“It was my letting go that gave me a better hold.”
When I was out hiking several weeks ago, I had some time to think about how my attitude towards technology at work and my home life overall had changed over the course of the last several years. Since I have hiked the familiar trail to Anthony’s Nose countless times, I was once again afforded the opportunity to let my mind wander since I didn’t have to really worry about getting lost. As days go it was one of the better ones that we had seen in quite a few weeks. Cooler temperatures, no humidity and a light breeze made for perfect hiking conditions.
As I strapped my pack on and tightened the laces on my boots, I hoped that I wouldn’t see to many people on my journey. It’s not that I am anti social, but there are times when the need to be alone with your thoughts takes precedence over everything else. Why you may ask? It’s really pretty simple.
We live in a world that is dominated by the technology around us. I know that in my house you have the tv, computer, telephone, cell phones and ipods.We can’t even escape this deluge in our cars. It seems as though someone is looking at or listening to something twenty four hours a day. I know many people of my generation who grew up without this 24/7 technological onslaught feel overwhelmed, at times, by the sheer volume of everything that is being directed at us. Every aspect of our lives is controlled by our use of technology.
Think about it. When was the last time that you saw something positive on the news? I know, I can’t either. It doesn’t happen. Death, corruption, destruction, child molesters, fires, car accidents. It’s all negative and it is hurting each and every one of us.
Why does this matter? Up until about three years ago, I felt that if I didn’t check my work e-mail at home, or my personal e-mail ten times a day, I would be missing something. I especially felt this at work over breaks and during the summer.
And please don’t ask about Facebook. When I first joined Facebook I felt the need to comment on just about everything that was written. I would get into lengthy arguments with people who I disagreed with, especially in regards to politics. Over the course of the last year, I have tended to pick and choose what I respond to. Unfortunately, many people feel the need to focus on the negative and can not engage in any type of healthy and productive debate.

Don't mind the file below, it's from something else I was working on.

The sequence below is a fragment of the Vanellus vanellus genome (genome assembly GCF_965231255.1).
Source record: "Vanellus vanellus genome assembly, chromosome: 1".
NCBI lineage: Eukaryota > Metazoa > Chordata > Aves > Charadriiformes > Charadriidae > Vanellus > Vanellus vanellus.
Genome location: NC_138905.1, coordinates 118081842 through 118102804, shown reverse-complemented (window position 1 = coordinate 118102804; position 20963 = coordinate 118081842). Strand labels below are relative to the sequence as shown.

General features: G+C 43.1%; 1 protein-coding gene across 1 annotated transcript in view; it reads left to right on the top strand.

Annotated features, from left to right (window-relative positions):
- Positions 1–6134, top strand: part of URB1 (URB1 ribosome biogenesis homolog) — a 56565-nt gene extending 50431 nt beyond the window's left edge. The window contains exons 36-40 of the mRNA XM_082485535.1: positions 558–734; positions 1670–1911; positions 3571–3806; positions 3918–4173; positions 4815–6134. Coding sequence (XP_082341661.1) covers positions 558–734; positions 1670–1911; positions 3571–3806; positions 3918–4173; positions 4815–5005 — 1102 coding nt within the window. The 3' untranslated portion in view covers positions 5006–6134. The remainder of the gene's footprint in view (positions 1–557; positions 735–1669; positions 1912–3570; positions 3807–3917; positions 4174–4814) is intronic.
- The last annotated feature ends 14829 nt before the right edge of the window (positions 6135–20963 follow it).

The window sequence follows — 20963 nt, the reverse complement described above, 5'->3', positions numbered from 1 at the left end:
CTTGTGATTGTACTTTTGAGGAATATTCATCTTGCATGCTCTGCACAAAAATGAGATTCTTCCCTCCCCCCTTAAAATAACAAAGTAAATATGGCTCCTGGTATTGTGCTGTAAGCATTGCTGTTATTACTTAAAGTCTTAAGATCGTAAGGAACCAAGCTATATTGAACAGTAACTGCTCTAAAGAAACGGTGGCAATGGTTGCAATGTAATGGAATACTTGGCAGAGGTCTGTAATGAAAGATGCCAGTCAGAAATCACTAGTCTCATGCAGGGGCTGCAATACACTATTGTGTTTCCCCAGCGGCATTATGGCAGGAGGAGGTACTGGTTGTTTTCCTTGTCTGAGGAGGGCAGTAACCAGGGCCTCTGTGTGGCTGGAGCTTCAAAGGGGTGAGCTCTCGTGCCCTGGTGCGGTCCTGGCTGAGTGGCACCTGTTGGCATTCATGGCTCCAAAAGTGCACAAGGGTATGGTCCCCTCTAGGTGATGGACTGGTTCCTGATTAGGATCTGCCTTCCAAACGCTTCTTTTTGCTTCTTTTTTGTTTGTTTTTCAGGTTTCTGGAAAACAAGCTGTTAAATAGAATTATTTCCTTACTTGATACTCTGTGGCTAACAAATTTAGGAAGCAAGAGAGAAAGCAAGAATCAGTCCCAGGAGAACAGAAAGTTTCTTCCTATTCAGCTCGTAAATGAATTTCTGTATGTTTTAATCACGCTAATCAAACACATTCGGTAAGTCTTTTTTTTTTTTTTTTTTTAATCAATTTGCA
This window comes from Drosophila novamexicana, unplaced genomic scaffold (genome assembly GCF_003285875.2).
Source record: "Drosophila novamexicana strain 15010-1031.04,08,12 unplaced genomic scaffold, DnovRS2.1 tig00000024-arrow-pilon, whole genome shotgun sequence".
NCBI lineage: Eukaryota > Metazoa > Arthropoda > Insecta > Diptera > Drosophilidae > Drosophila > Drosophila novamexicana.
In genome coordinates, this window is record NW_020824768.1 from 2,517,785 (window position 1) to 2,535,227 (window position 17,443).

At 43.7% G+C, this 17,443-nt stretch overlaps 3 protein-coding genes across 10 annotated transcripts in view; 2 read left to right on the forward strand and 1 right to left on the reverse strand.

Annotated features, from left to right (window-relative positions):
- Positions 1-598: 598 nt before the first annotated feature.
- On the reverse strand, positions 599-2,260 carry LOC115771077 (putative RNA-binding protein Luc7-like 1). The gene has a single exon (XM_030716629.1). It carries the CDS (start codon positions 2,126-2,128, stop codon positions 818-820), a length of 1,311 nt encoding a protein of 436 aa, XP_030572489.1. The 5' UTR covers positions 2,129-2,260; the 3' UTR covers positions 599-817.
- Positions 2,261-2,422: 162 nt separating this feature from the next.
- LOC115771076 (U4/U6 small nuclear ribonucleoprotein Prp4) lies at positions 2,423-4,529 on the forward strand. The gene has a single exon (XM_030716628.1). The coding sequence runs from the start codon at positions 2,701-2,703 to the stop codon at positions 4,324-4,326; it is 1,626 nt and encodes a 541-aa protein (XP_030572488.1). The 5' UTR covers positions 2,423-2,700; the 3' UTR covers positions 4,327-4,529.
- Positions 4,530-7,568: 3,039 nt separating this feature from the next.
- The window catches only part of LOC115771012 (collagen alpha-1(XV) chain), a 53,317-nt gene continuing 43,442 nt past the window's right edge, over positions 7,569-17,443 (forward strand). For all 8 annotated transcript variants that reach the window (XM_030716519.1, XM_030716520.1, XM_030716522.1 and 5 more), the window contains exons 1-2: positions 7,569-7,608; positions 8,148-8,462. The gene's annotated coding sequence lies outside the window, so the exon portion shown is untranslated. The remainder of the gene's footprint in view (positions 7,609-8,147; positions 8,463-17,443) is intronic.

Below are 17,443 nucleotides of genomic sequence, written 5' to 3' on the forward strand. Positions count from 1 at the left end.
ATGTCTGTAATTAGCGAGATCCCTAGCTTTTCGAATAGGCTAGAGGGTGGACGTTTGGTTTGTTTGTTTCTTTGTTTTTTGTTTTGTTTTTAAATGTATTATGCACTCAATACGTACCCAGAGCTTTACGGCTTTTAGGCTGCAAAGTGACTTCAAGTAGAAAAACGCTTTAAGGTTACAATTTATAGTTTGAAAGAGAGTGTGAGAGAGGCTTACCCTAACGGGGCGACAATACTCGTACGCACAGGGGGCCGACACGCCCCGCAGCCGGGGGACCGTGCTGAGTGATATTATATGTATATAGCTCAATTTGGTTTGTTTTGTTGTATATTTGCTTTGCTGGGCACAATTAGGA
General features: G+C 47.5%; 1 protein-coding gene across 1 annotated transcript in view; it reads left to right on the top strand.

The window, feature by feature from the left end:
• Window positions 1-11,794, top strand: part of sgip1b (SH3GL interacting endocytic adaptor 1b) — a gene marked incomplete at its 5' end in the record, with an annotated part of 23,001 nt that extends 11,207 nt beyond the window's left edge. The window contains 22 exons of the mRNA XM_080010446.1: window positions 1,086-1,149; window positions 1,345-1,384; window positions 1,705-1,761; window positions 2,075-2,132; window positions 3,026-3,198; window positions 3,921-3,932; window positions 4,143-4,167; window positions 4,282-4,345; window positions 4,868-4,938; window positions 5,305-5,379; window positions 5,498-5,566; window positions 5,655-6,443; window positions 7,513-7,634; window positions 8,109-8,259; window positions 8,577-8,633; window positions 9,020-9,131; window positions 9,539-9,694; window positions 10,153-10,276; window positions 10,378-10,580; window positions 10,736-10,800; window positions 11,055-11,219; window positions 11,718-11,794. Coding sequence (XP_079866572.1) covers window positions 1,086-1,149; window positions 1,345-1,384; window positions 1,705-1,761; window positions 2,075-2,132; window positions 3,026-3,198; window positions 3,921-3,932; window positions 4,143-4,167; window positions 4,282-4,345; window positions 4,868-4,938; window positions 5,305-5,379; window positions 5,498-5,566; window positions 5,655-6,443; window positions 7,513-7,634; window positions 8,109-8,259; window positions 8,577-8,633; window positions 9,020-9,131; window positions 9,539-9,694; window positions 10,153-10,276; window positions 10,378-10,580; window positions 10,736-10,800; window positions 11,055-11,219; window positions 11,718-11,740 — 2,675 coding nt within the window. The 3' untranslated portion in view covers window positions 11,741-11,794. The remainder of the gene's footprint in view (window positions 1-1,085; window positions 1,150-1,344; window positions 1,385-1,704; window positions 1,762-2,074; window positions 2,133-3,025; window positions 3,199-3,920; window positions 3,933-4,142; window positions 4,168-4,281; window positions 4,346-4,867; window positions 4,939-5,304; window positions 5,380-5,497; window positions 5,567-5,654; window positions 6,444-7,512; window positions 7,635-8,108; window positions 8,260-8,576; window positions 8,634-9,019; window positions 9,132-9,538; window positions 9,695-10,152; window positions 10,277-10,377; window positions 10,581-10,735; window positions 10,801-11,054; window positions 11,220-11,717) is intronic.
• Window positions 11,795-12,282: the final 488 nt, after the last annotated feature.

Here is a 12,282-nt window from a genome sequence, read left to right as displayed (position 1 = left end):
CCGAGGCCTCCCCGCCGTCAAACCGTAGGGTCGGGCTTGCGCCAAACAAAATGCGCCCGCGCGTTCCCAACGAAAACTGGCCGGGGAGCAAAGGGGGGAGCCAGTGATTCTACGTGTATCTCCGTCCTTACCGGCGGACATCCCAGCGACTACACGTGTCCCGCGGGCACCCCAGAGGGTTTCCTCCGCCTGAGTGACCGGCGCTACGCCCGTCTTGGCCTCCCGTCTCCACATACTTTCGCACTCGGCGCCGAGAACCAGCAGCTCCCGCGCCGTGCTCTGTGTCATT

I would actually get angry over the stupidity that I saw and it just seemed like an awful waste of energy.
This led to my recent decision to not respond to Facebook posts, no matter how provocative they may be. At this point in my life it just doesn’t seem productive to engage in such incredibly pointless debates.
You may be asking, “Why is he focusing on just Facebook?” That is also a simple answer.My interactions on Facebook were the ones that were causing me the most angst and wasting an incredible amount of my time.
The need to be able to escape from our technological lives is what makes every single trip to Anthony’s Nose special. The ability to feel the earth under your feet as you walk and to be able to hear only the train whistles in the distance is, indeed, the perfect mental cleansing. Sometimes you just need to get rid of all of the crap in the attic and move forward.
Needless to say, everyone needs to take the time to disconnect and get back to the basics, at least for a little while. Is it possible to totally disconnect? Not in the 21st century. But you can reduce the amount of time that are swept up in the technological malaise.
Reid Genauer, the lead singer and lyricist of the band Assembly of Dust summed it up perfectly when he said, “Can you help me get my head on straight just a half an inch, so I can muddle on through?”
Take some time to assess where you are with all of the technology available out there and ask yourself if it is really improving your state of mind. I think you might be surprised with what you find out.
(Before anyone attacks me, I know that I am using technology to write and maintain this blog. A necessary evil….)